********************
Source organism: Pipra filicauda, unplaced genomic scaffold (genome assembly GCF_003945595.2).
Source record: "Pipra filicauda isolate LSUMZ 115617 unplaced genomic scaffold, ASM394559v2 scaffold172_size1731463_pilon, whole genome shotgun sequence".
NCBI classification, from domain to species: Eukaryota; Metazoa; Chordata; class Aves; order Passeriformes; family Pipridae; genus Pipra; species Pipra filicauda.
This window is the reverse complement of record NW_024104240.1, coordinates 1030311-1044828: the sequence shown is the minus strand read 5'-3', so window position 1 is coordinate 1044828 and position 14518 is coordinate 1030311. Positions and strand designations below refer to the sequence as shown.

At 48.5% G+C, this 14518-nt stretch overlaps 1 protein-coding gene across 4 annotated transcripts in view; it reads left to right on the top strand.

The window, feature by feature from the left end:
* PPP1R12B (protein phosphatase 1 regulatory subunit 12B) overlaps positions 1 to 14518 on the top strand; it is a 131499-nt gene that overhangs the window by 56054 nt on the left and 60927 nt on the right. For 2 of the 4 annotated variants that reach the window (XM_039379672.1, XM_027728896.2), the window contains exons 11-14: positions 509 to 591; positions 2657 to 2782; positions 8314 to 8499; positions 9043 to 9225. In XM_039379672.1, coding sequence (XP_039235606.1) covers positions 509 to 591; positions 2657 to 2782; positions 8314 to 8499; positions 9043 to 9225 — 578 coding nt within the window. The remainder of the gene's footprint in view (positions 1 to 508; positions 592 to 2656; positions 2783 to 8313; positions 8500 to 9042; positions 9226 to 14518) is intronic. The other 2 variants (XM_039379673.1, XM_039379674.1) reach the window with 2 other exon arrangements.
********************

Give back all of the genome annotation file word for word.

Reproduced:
Source organism: Pipra filicauda, unplaced genomic scaffold (genome assembly GCF_003945595.2).
Source record: "Pipra filicauda isolate LSUMZ 115617 unplaced genomic scaffold, ASM394559v2 scaffold172_size1731463_pilon, whole genome shotgun sequence".
NCBI classification, from domain to species: Eukaryota; Metazoa; Chordata; class Aves; order Passeriformes; family Pipridae; genus Pipra; species Pipra filicauda.
This window is the reverse complement of record NW_024104240.1, coordinates 1030311-1044828: the sequence shown is the minus strand read 5'-3', so window position 1 is coordinate 1044828 and position 14518 is coordinate 1030311. Positions and strand designations below refer to the sequence as shown.

At 48.5% G+C, this 14518-nt stretch overlaps 1 protein-coding gene across 4 annotated transcripts in view; it reads left to right on the top strand.

The window, feature by feature from the left end:
* PPP1R12B (protein phosphatase 1 regulatory subunit 12B) overlaps positions 1 to 14518 on the top strand; it is a 131499-nt gene that overhangs the window by 56054 nt on the left and 60927 nt on the right. For 2 of the 4 annotated variants that reach the window (XM_039379672.1, XM_027728896.2), the window contains exons 11-14: positions 509 to 591; positions 2657 to 2782; positions 8314 to 8499; positions 9043 to 9225. In XM_039379672.1, coding sequence (XP_039235606.1) covers positions 509 to 591; positions 2657 to 2782; positions 8314 to 8499; positions 9043 to 9225 — 578 coding nt within the window. The remainder of the gene's footprint in view (positions 1 to 508; positions 592 to 2656; positions 2783 to 8313; positions 8500 to 9042; positions 9226 to 14518) is intronic. The other 2 variants (XM_039379673.1, XM_039379674.1) reach the window with 2 other exon arrangements.